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GFO Issue 300



Larson Moth

Article Type:

Article Number: 3

ABSTRACT In his Report by the Executive Director of the Global Fund, Mark Dybul states there has been progress made on the challenges and opportunities that lie ahead in the fight to end HIV, tuberculosis and malaria as epidemics. His report highlights major developments, trends and topics discussed at the Global Fund Board Meeting in Montreaux, Switzerland on Novemmber 16-17. This article presents the refocused and renewed approaches the Global Fund is taking towards accelerating the fight against TB and MDR-TB.

One of the major themes in the Executive Director’s Report is that multi-drug resistant TB is creating a real threat to global health security and now is the time for a rapid and urgent response on TB. The disease has become a public health crisis as more people die from drug-resistant TB than any other antimicrobial resistant agent. The Report of the Executive Director to the Global Fund Board meeting in Montreux on 16-17stated that if the global community is going to tackle antimicrobial resistance and global health security, it must tackle drug resistant TB. Aidspan recently published an article on ways in which the Fund could improve efforts in the fight against TB here.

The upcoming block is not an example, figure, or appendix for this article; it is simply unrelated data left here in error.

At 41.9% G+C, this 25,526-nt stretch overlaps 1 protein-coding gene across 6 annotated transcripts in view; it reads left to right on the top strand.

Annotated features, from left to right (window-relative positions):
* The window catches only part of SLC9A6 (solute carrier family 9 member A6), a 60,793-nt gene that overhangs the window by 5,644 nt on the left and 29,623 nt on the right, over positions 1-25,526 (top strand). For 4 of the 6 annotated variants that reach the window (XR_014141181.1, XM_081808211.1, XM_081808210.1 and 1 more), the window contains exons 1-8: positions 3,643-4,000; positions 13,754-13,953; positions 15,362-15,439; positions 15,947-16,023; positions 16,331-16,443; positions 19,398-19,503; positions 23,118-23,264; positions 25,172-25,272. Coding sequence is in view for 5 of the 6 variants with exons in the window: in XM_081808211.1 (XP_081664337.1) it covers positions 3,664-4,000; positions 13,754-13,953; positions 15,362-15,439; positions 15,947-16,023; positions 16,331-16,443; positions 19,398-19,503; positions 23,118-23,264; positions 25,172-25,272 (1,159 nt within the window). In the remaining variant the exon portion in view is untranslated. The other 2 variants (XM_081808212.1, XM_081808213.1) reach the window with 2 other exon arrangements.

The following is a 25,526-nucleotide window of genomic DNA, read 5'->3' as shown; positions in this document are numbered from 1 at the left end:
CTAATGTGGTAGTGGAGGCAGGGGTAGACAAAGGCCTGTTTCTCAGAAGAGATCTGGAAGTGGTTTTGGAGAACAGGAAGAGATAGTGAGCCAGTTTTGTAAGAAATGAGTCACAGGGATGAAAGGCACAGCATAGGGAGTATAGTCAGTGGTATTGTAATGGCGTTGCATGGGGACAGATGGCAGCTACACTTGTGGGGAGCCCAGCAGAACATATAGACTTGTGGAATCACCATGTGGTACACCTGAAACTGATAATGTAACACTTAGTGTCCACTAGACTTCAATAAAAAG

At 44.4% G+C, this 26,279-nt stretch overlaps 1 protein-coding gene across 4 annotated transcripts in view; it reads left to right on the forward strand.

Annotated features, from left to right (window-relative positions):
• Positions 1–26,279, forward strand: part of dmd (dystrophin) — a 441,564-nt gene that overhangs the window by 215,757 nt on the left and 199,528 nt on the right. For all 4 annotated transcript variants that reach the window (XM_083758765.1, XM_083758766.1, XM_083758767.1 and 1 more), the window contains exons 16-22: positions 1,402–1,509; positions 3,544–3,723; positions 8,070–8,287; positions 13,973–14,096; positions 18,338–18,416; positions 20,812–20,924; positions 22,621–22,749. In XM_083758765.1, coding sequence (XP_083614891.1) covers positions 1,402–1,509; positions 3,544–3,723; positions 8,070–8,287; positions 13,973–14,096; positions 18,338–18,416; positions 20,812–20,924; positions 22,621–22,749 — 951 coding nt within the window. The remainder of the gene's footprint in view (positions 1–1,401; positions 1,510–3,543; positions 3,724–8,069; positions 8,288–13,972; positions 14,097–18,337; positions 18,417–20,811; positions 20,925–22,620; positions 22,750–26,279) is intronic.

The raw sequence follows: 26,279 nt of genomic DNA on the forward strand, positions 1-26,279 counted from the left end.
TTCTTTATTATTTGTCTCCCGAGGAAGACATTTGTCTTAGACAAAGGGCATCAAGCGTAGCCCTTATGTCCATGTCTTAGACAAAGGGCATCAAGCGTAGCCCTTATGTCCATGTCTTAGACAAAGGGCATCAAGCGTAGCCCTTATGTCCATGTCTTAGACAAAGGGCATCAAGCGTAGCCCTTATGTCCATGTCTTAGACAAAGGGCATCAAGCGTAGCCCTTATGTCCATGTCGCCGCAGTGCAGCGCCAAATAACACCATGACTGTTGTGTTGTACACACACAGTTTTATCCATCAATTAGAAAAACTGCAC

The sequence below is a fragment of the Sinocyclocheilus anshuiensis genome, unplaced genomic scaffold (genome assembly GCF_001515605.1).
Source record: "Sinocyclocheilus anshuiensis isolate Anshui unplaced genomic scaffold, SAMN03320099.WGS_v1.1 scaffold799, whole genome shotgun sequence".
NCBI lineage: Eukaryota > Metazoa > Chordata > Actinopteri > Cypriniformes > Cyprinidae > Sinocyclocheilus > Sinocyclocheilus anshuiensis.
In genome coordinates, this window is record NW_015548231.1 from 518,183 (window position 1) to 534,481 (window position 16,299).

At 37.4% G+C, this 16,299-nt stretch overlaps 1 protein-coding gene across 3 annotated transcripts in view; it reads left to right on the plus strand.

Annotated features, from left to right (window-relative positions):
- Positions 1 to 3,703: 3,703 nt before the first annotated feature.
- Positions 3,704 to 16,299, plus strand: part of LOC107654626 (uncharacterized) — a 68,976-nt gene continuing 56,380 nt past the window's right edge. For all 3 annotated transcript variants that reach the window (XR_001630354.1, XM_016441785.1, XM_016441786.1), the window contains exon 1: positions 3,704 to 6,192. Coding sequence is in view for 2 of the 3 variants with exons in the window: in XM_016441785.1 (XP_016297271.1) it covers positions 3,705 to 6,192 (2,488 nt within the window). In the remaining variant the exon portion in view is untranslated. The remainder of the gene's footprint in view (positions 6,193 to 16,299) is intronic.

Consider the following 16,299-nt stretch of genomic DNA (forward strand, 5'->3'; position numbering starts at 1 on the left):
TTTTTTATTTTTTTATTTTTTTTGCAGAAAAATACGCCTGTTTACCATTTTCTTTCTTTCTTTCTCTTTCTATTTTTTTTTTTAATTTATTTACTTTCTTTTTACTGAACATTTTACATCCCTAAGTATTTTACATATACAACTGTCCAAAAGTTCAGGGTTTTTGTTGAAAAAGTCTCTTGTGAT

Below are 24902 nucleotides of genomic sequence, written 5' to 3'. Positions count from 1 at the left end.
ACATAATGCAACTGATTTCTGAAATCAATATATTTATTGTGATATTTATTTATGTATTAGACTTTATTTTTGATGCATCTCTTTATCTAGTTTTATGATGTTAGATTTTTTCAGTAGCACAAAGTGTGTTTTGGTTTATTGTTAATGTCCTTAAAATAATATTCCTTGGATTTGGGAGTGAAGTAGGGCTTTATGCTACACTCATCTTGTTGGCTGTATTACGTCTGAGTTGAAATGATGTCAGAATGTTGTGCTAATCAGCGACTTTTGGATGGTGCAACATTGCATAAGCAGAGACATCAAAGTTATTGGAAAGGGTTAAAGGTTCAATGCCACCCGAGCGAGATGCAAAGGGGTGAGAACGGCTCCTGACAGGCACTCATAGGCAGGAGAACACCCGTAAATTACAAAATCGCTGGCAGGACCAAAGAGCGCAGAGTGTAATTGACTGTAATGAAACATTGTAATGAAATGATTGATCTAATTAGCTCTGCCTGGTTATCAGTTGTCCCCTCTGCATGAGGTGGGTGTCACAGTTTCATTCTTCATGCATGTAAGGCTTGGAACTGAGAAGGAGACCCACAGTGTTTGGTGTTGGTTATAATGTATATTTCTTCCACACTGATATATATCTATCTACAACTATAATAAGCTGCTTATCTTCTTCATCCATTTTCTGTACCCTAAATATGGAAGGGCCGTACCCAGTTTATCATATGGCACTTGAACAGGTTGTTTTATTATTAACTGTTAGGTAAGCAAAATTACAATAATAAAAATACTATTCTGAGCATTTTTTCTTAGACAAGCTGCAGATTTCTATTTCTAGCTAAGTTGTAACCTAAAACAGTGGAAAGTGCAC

Figures from the WHO show that TB is now the leading cause of death from an infectious agent, killing 5000 people a day. Investment in the fight against TB fall far short of the targets set in theRE Global Plan to End TB 2016-2020, the End TB Strategy milestones and the 2030 SDG target of ending TB.